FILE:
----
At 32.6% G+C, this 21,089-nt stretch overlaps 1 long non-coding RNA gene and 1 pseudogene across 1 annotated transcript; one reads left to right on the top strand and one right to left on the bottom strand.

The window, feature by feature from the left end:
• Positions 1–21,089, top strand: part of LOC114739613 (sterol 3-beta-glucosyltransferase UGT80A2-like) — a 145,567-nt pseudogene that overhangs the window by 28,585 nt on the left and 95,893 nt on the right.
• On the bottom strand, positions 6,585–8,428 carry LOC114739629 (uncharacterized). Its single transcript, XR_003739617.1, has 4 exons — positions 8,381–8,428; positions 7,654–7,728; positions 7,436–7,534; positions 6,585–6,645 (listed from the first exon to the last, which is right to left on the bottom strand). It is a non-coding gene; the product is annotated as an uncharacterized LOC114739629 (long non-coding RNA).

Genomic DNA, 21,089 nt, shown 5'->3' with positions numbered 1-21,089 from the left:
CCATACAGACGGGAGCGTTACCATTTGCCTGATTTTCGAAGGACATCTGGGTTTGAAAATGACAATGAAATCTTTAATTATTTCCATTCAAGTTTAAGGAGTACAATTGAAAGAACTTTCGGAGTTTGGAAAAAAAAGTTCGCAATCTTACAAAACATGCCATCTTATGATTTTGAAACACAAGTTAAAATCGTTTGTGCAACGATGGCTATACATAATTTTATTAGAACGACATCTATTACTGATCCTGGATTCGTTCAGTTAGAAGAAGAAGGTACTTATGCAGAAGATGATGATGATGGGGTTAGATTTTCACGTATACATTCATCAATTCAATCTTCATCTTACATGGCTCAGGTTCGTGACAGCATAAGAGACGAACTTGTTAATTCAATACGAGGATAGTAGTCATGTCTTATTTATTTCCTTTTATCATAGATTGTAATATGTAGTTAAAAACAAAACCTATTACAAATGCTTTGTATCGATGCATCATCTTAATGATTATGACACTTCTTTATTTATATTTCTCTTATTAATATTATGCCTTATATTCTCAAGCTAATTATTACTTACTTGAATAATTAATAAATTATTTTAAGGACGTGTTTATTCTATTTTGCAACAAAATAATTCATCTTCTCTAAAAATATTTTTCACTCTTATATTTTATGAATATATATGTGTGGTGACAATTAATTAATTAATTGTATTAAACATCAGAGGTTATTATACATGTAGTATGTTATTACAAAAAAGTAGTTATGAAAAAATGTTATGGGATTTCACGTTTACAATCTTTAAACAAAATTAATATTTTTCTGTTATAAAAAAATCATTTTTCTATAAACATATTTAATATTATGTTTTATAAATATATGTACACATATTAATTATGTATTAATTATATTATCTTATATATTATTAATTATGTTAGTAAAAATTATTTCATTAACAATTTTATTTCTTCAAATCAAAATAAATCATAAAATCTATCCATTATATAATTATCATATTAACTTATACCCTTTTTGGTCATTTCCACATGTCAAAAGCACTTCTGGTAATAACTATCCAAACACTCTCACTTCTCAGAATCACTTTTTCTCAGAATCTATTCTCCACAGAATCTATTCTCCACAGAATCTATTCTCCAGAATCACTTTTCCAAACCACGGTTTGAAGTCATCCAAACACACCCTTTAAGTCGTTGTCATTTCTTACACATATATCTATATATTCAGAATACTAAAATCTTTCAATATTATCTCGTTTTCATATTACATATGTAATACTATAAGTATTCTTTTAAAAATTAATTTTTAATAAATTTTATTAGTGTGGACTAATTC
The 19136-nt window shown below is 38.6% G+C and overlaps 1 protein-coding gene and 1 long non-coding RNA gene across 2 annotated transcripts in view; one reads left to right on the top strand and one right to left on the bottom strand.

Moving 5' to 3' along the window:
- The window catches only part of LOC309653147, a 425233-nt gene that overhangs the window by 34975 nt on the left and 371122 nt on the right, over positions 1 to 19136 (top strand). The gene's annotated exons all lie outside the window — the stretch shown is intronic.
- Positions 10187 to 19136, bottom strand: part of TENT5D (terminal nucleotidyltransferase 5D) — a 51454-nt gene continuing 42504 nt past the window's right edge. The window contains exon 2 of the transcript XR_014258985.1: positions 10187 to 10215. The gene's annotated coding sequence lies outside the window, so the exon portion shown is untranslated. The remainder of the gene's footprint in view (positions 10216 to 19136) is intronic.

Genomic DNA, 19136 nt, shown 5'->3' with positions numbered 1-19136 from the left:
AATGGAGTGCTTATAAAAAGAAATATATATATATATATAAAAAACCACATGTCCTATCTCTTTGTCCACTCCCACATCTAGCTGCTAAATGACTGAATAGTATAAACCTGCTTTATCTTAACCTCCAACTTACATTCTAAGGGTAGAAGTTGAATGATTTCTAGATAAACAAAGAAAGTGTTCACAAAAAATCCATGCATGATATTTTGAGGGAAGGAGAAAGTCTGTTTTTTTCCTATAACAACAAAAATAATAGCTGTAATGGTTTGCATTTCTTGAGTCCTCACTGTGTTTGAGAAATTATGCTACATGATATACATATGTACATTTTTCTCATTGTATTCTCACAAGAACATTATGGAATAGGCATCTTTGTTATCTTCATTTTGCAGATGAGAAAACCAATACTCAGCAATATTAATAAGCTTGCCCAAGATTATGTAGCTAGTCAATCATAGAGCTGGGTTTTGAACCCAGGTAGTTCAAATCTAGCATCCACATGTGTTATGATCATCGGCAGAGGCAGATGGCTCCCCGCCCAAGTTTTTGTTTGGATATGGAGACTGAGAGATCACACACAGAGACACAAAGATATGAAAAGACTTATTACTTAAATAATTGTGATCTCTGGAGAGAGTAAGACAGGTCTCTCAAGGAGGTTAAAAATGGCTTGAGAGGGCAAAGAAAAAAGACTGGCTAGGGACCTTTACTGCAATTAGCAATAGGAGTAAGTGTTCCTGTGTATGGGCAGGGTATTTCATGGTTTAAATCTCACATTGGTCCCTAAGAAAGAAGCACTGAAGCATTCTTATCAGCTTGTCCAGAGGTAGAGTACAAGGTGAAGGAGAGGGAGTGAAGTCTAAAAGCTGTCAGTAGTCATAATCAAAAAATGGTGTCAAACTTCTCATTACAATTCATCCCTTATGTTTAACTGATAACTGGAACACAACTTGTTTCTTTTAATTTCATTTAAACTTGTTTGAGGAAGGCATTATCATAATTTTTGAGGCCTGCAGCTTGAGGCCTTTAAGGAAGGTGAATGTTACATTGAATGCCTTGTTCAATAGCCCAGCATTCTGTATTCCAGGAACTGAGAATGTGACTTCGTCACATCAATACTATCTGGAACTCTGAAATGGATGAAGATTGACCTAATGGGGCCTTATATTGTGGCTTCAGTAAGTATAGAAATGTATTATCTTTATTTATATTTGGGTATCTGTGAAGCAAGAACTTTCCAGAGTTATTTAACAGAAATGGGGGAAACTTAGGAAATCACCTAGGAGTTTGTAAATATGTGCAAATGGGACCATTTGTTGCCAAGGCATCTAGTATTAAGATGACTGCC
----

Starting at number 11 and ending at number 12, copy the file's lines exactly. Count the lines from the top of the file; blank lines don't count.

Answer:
Genomic DNA, 19136 nt, shown 5'->3' with positions numbered 1-19136 from the left:
AATGGAGTGCTTATAAAAAGAAATATATATATATATATAAAAAACCACATGTCCTATCTCTTTGTCCACTCCCACATCTAGCTGCTAAATGACTGAATAGTATAAACCTGCTTTATCTTAACCTCCAACTTACATTCTAAGGGTAGAAGTTGAATGATTTCTAGATAAACAAAGAAAGTGTTCACAAAAAATCCATGCATGATATTTTGAGGGAAGGAGAAAGTCTGTTTTTTTCCTATAACAACAAAAATAATAGCTGTAATGGTTTGCATTTCTTGAGTCCTCACTGTGTTTGAGAAATTATGCTACATGATATACATATGTACATTTTTCTCATTGTATTCTCACAAGAACATTATGGAATAGGCATCTTTGTTATCTTCATTTTGCAGATGAGAAAACCAATACTCAGCAATATTAATAAGCTTGCCCAAGATTATGTAGCTAGTCAATCATAGAGCTGGGTTTTGAACCCAGGTAGTTCAAATCTAGCATCCACATGTGTTATGATCATCGGCAGAGGCAGATGGCTCCCCGCCCAAGTTTTTGTTTGGATATGGAGACTGAGAGATCACACACAGAGACACAAAGATATGAAAAGACTTATTACTTAAATAATTGTGATCTCTGGAGAGAGTAAGACAGGTCTCTCAAGGAGGTTAAAAATGGCTTGAGAGGGCAAAGAAAAAAGACTGGCTAGGGACCTTTACTGCAATTAGCAATAGGAGTAAGTGTTCCTGTGTATGGGCAGGGTATTTCATGGTTTAAATCTCACATTGGTCCCTAAGAAAGAAGCACTGAAGCATTCTTATCAGCTTGTCCAGAGGTAGAGTACAAGGTGAAGGAGAGGGAGTGAAGTCTAAAAGCTGTCAGTAGTCATAATCAAAAAATGGTGTCAAACTTCTCATTACAATTCATCCCTTATGTTTAACTGATAACTGGAACACAACTTGTTTCTTTTAATTTCATTTAAACTTGTTTGAGGAAGGCATTATCATAATTTTTGAGGCCTGCAGCTTGAGGCCTTTAAGGAAGGTGAATGTTACATTGAATGCCTTGTTCAATAGCCCAGCATTCTGTATTCCAGGAACTGAGAATGTGACTTCGTCACATCAATACTATCTGGAACTCTGAAATGGATGAAGATTGACCTAATGGGGCCTTATATTGTGGCTTCAGTAAGTATAGAAATGTATTATCTTTATTTATATTTGGGTATCTGTGAAGCAAGAACTTTCCAGAGTTATTTAACAGAAATGGGGGAAACTTAGGAAATCACCTAGGAGTTTGTAAATATGTGCAAATGGGACCATTTGTTGCCAAGGCATCTAGTATTAAGATGACTGCC